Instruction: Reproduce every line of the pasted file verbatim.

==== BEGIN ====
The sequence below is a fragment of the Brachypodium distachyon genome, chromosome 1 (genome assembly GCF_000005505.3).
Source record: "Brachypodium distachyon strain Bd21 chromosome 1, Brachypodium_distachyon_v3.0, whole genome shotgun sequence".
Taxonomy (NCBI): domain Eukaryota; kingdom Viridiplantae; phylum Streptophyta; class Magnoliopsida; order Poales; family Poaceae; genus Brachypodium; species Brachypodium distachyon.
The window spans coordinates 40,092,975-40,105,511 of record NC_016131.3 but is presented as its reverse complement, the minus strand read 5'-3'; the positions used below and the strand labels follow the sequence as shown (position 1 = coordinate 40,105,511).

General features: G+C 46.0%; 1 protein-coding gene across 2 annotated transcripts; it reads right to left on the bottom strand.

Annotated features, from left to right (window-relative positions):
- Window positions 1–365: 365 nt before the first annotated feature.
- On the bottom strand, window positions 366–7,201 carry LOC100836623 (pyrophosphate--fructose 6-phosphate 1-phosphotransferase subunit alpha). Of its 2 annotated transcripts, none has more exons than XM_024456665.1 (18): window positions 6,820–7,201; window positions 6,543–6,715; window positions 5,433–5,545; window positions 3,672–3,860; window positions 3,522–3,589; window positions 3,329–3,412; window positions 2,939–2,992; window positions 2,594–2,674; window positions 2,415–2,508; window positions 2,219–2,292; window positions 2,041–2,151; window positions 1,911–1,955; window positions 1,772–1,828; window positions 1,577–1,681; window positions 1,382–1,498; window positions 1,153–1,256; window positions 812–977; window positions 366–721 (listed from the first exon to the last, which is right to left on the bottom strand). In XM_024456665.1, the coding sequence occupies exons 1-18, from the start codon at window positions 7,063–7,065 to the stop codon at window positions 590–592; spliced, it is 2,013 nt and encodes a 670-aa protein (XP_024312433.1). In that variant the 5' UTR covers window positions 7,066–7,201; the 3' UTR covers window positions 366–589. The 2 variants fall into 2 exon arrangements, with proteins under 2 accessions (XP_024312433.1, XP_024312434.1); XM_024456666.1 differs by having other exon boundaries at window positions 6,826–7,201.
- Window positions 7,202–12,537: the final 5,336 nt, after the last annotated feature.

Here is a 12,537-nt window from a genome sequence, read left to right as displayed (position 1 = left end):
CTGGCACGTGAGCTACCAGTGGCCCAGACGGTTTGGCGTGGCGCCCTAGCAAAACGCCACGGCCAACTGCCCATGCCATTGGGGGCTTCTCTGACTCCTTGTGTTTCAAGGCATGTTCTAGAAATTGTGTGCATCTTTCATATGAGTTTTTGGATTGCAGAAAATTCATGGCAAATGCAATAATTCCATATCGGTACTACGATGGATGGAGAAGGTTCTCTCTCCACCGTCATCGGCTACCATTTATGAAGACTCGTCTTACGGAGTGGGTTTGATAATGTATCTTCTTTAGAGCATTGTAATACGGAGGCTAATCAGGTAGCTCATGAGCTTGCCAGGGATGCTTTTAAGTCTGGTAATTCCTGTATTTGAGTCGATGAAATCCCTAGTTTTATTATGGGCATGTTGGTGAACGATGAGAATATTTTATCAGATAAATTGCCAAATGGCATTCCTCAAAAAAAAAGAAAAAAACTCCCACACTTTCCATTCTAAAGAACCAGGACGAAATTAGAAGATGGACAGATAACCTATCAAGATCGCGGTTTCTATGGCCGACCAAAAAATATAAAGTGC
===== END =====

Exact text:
The sequence below is a fragment of the Brachypodium distachyon genome, chromosome 1 (genome assembly GCF_000005505.3).
Source record: "Brachypodium distachyon strain Bd21 chromosome 1, Brachypodium_distachyon_v3.0, whole genome shotgun sequence".
Taxonomy (NCBI): domain Eukaryota; kingdom Viridiplantae; phylum Streptophyta; class Magnoliopsida; order Poales; family Poaceae; genus Brachypodium; species Brachypodium distachyon.
The window spans coordinates 40,092,975-40,105,511 of record NC_016131.3 but is presented as its reverse complement, the minus strand read 5'-3'; the positions used below and the strand labels follow the sequence as shown (position 1 = coordinate 40,105,511).

General features: G+C 46.0%; 1 protein-coding gene across 2 annotated transcripts; it reads right to left on the bottom strand.

Annotated features, from left to right (window-relative positions):
- Window positions 1–365: 365 nt before the first annotated feature.
- On the bottom strand, window positions 366–7,201 carry LOC100836623 (pyrophosphate--fructose 6-phosphate 1-phosphotransferase subunit alpha). Of its 2 annotated transcripts, none has more exons than XM_024456665.1 (18): window positions 6,820–7,201; window positions 6,543–6,715; window positions 5,433–5,545; window positions 3,672–3,860; window positions 3,522–3,589; window positions 3,329–3,412; window positions 2,939–2,992; window positions 2,594–2,674; window positions 2,415–2,508; window positions 2,219–2,292; window positions 2,041–2,151; window positions 1,911–1,955; window positions 1,772–1,828; window positions 1,577–1,681; window positions 1,382–1,498; window positions 1,153–1,256; window positions 812–977; window positions 366–721 (listed from the first exon to the last, which is right to left on the bottom strand). In XM_024456665.1, the coding sequence occupies exons 1-18, from the start codon at window positions 7,063–7,065 to the stop codon at window positions 590–592; spliced, it is 2,013 nt and encodes a 670-aa protein (XP_024312433.1). In that variant the 5' UTR covers window positions 7,066–7,201; the 3' UTR covers window positions 366–589. The 2 variants fall into 2 exon arrangements, with proteins under 2 accessions (XP_024312433.1, XP_024312434.1); XM_024456666.1 differs by having other exon boundaries at window positions 6,826–7,201.
- Window positions 7,202–12,537: the final 5,336 nt, after the last annotated feature.

Here is a 12,537-nt window from a genome sequence, read left to right as displayed (position 1 = left end):
CTGGCACGTGAGCTACCAGTGGCCCAGACGGTTTGGCGTGGCGCCCTAGCAAAACGCCACGGCCAACTGCCCATGCCATTGGGGGCTTCTCTGACTCCTTGTGTTTCAAGGCATGTTCTAGAAATTGTGTGCATCTTTCATATGAGTTTTTGGATTGCAGAAAATTCATGGCAAATGCAATAATTCCATATCGGTACTACGATGGATGGAGAAGGTTCTCTCTCCACCGTCATCGGCTACCATTTATGAAGACTCGTCTTACGGAGTGGGTTTGATAATGTATCTTCTTTAGAGCATTGTAATACGGAGGCTAATCAGGTAGCTCATGAGCTTGCCAGGGATGCTTTTAAGTCTGGTAATTCCTGTATTTGAGTCGATGAAATCCCTAGTTTTATTATGGGCATGTTGGTGAACGATGAGAATATTTTATCAGATAAATTGCCAAATGGCATTCCTCAAAAAAAAAGAAAAAAACTCCCACACTTTCCATTCTAAAGAACCAGGACGAAATTAGAAGATGGACAGATAACCTATCAAGATCGCGGTTTCTATGGCCGACCAAAAAATATAAAGTGC